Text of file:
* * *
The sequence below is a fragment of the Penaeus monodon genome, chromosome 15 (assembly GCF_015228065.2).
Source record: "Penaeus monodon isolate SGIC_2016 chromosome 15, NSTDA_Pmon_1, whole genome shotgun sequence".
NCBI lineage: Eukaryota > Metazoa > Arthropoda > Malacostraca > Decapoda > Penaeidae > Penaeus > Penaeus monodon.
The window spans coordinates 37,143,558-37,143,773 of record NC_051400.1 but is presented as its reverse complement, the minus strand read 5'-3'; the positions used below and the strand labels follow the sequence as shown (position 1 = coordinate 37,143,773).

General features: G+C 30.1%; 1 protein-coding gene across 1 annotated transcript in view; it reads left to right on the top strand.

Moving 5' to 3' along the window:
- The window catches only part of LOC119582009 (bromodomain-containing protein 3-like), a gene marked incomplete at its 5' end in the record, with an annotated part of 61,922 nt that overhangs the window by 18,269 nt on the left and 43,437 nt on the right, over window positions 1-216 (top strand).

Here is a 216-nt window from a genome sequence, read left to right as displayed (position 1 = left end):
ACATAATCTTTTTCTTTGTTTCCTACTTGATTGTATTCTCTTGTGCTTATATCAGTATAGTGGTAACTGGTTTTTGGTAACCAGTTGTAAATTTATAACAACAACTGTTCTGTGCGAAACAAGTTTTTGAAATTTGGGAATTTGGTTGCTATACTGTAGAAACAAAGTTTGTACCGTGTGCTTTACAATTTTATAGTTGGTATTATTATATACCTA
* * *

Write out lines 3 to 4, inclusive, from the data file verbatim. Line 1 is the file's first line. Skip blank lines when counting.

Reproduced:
NCBI lineage: Eukaryota > Metazoa > Arthropoda > Malacostraca > Decapoda > Penaeidae > Penaeus > Penaeus monodon.
The window spans coordinates 37,143,558-37,143,773 of record NC_051400.1 but is presented as its reverse complement, the minus strand read 5'-3'; the positions used below and the strand labels follow the sequence as shown (position 1 = coordinate 37,143,773).